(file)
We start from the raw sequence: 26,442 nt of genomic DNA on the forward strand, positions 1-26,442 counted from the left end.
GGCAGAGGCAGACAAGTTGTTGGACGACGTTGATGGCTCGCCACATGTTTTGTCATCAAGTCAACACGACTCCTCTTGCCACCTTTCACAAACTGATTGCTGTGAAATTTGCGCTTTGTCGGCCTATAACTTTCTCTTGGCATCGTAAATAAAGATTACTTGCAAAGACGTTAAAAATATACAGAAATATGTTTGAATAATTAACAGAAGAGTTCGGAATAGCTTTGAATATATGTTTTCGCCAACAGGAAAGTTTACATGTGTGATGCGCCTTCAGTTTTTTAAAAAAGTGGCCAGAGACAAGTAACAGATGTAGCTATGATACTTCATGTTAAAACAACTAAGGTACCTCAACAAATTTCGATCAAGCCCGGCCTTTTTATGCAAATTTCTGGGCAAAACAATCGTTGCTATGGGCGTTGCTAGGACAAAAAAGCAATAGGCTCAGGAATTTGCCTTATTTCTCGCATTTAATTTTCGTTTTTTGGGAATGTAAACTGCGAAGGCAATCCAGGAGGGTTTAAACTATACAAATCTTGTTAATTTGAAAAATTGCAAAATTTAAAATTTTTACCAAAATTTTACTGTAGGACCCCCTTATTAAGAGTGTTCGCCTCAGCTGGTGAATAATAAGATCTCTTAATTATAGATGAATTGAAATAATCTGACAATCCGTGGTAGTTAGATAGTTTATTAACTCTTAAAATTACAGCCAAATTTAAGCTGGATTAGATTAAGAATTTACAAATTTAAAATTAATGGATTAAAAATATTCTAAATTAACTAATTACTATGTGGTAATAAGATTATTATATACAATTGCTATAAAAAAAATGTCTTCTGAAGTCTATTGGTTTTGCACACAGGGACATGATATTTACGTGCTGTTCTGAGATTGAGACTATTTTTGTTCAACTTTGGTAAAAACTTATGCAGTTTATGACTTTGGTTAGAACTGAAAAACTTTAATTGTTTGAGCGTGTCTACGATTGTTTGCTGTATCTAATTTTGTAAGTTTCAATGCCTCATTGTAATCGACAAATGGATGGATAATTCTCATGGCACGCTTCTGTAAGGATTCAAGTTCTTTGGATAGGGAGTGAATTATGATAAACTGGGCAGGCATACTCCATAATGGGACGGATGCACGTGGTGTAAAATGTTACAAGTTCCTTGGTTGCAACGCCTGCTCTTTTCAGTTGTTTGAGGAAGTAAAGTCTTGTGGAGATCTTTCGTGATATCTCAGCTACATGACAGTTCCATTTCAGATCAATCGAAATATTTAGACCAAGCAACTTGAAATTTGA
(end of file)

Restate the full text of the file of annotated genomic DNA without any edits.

We start from the raw sequence: 26,442 nt of genomic DNA on the forward strand, positions 1-26,442 counted from the left end.
GGCAGAGGCAGACAAGTTGTTGGACGACGTTGATGGCTCGCCACATGTTTTGTCATCAAGTCAACACGACTCCTCTTGCCACCTTTCACAAACTGATTGCTGTGAAATTTGCGCTTTGTCGGCCTATAACTTTCTCTTGGCATCGTAAATAAAGATTACTTGCAAAGACGTTAAAAATATACAGAAATATGTTTGAATAATTAACAGAAGAGTTCGGAATAGCTTTGAATATATGTTTTCGCCAACAGGAAAGTTTACATGTGTGATGCGCCTTCAGTTTTTTAAAAAAGTGGCCAGAGACAAGTAACAGATGTAGCTATGATACTTCATGTTAAAACAACTAAGGTACCTCAACAAATTTCGATCAAGCCCGGCCTTTTTATGCAAATTTCTGGGCAAAACAATCGTTGCTATGGGCGTTGCTAGGACAAAAAAGCAATAGGCTCAGGAATTTGCCTTATTTCTCGCATTTAATTTTCGTTTTTTGGGAATGTAAACTGCGAAGGCAATCCAGGAGGGTTTAAACTATACAAATCTTGTTAATTTGAAAAATTGCAAAATTTAAAATTTTTACCAAAATTTTACTGTAGGACCCCCTTATTAAGAGTGTTCGCCTCAGCTGGTGAATAATAAGATCTCTTAATTATAGATGAATTGAAATAATCTGACAATCCGTGGTAGTTAGATAGTTTATTAACTCTTAAAATTACAGCCAAATTTAAGCTGGATTAGATTAAGAATTTACAAATTTAAAATTAATGGATTAAAAATATTCTAAATTAACTAATTACTATGTGGTAATAAGATTATTATATACAATTGCTATAAAAAAAATGTCTTCTGAAGTCTATTGGTTTTGCACACAGGGACATGATATTTACGTGCTGTTCTGAGATTGAGACTATTTTTGTTCAACTTTGGTAAAAACTTATGCAGTTTATGACTTTGGTTAGAACTGAAAAACTTTAATTGTTTGAGCGTGTCTACGATTGTTTGCTGTATCTAATTTTGTAAGTTTCAATGCCTCATTGTAATCGACAAATGGATGGATAATTCTCATGGCACGCTTCTGTAAGGATTCAAGTTCTTTGGATAGGGAGTGAATTATGATAAACTGGGCAGGCATACTCCATAATGGGACGGATGCACGTGGTGTAAAATGTTACAAGTTCCTTGGTTGCAACGCCTGCTCTTTTCAGTTGTTTGAGGAAGTAAAGTCTTGTGGAGATCTTTCGTGATATCTCAGCTACATGACAGTTCCATTTCAGATCAATCGAAATATTTAGACCAAGCAACTTGAAATTTGA